So, the Maori arrived and set fire to New Zealand. Well, OK. They also, at the same time, ate most of the megafauna. Well, that’s just what humans do:
The team published the article in Nature, one of the world’s most prominent scientific journals. But the reception in New Zealand was mixed, with several Māori academics raising concerns that it did not have Māori members of its research team.
Dr Priscilla Wehi, director of Te Pūnaha Matatini research centre, said via Science Media Centre the finding was “scientifically spectacular” but raised concerns about “helicopter science, where research is led and conducted by those who live and work far from the subject of their work”.
“How much better could this have been, were it more inclusive in its approach?” she asked.
Associate prof Sandy Morrison of the University of Waikato called the paper “devoid of context, devoid of cultural understandings”. “It reeks of scientific arrogance with its implicit assumption that somehow Māori have a lot to account for in terms of contributing to carbon emissions.”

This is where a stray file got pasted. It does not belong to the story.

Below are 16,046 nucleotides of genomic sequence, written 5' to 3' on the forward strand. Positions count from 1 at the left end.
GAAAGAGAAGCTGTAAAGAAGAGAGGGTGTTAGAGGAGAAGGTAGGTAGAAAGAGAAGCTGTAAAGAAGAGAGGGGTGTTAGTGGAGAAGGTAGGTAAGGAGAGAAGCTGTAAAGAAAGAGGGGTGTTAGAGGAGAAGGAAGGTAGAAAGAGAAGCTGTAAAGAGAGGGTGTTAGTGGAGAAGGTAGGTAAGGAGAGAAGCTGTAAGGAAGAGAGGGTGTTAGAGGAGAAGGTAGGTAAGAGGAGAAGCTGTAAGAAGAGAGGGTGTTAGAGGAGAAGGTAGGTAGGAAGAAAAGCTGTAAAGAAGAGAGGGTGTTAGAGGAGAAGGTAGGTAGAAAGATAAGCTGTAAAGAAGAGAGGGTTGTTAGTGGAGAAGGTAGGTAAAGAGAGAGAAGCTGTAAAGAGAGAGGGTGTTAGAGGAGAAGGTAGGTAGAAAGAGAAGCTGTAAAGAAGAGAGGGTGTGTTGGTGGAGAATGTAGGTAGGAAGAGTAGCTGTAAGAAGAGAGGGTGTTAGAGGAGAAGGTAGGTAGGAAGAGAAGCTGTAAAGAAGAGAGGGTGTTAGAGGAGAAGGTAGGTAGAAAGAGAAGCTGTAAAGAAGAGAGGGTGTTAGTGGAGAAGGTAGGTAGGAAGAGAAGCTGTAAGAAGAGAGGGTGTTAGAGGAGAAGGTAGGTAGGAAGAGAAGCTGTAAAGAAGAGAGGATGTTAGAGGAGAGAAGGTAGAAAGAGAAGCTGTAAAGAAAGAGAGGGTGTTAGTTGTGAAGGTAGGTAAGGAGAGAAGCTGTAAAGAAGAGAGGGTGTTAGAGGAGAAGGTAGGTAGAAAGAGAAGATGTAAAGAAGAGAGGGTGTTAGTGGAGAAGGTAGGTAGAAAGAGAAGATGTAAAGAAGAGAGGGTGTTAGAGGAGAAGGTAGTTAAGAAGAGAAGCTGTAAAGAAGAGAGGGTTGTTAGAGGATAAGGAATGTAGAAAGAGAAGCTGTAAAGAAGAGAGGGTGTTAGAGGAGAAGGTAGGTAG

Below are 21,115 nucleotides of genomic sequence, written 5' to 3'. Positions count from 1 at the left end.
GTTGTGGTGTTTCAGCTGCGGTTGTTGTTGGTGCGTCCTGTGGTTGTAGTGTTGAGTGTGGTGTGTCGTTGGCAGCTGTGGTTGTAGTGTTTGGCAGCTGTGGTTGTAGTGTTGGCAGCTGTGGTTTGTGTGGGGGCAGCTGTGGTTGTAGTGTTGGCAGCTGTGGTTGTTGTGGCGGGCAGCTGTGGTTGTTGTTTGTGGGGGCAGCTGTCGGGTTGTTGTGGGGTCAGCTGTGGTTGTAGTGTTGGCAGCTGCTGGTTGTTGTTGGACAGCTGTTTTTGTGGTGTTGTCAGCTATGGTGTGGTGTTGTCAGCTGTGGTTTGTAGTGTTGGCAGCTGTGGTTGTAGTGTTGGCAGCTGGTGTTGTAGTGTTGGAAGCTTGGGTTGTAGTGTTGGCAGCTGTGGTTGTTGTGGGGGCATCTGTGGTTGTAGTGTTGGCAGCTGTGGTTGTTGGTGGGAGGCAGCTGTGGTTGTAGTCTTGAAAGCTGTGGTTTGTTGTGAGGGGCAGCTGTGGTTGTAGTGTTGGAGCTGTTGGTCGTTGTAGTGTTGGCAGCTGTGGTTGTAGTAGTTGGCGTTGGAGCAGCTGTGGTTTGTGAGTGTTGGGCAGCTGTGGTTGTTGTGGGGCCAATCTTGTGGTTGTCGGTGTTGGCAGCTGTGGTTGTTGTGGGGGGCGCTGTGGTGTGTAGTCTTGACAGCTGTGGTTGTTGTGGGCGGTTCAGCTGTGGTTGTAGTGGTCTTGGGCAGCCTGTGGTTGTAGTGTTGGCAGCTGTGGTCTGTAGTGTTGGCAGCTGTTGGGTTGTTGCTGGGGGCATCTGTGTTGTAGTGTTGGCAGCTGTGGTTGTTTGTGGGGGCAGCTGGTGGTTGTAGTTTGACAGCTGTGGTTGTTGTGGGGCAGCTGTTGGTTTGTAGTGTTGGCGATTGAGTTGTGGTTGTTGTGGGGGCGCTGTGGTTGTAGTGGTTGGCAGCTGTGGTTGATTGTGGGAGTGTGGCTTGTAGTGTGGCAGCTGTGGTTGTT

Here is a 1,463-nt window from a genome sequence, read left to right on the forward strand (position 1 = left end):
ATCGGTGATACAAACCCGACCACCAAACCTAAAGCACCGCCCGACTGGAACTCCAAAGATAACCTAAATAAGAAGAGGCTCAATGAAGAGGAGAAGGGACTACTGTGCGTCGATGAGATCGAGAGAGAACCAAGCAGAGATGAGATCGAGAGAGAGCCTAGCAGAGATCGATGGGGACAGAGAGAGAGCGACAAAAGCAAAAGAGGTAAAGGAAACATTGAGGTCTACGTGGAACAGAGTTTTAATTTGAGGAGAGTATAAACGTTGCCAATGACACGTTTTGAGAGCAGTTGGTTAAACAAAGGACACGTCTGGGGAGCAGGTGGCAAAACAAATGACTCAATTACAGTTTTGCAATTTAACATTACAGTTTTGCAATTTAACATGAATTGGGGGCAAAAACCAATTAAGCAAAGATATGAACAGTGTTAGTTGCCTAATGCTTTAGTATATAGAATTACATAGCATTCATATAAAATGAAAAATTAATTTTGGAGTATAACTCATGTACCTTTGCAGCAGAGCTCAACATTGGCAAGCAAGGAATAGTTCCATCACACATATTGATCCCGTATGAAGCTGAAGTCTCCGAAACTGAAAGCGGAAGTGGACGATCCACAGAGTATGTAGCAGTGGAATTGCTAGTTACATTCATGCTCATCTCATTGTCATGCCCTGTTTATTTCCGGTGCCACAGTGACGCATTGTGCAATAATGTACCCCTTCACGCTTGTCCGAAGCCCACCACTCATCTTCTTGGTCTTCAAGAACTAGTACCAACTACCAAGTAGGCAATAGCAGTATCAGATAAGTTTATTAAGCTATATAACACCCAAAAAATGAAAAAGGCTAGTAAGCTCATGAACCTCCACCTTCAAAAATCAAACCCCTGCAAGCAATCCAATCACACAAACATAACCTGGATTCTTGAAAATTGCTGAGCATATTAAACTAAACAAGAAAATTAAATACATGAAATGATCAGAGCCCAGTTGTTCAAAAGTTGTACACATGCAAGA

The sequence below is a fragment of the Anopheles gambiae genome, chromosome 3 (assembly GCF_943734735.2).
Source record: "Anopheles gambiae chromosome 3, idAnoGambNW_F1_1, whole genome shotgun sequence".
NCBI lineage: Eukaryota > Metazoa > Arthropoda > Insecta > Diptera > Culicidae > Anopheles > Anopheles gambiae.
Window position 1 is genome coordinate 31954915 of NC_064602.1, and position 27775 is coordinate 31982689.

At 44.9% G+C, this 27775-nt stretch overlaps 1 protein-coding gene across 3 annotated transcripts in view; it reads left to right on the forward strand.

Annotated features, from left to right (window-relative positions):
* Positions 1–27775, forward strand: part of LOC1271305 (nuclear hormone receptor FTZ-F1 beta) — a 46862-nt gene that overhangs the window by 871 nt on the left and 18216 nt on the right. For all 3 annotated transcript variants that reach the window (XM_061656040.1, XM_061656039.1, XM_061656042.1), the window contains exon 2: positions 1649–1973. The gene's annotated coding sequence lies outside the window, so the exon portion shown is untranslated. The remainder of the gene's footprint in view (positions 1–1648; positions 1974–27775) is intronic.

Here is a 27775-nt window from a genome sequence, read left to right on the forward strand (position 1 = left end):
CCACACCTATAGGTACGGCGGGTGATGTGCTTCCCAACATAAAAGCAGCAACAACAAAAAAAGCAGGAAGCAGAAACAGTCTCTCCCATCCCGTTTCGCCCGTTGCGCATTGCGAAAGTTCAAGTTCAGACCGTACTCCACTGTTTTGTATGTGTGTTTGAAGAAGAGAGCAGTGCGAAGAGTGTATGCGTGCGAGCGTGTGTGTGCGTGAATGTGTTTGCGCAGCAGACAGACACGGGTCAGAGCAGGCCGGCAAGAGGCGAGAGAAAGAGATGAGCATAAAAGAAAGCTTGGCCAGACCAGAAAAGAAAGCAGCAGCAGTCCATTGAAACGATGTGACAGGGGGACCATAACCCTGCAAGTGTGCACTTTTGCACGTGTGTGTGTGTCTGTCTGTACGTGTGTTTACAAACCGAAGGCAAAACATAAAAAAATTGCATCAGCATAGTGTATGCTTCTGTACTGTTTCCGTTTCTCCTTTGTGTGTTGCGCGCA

Morrison told the Guardian she had been shocked by the paper, which did not collaborate with Māori researchers. “Surely you want to check and just examine the context before you go writing around people,” she said.
“You come so far in terms of working alongside scientists in New Zealand and then you get [this] from the international ones.”
Fuck off, Honey.
More recently, changes were proposed to New Zealand’s curriculum to give parity to mātauranga Māori with other bodies of knowledge.
“For a long time Māori had been talking about [the fact] that we will do our own research – and at minimum, that a relationship with us … should be cultivated way before anybody wants to write about us,” Morrison said. “That seems to have caught on in the New Zealand research scene, but not so much internationally.”
No, really, fuck off.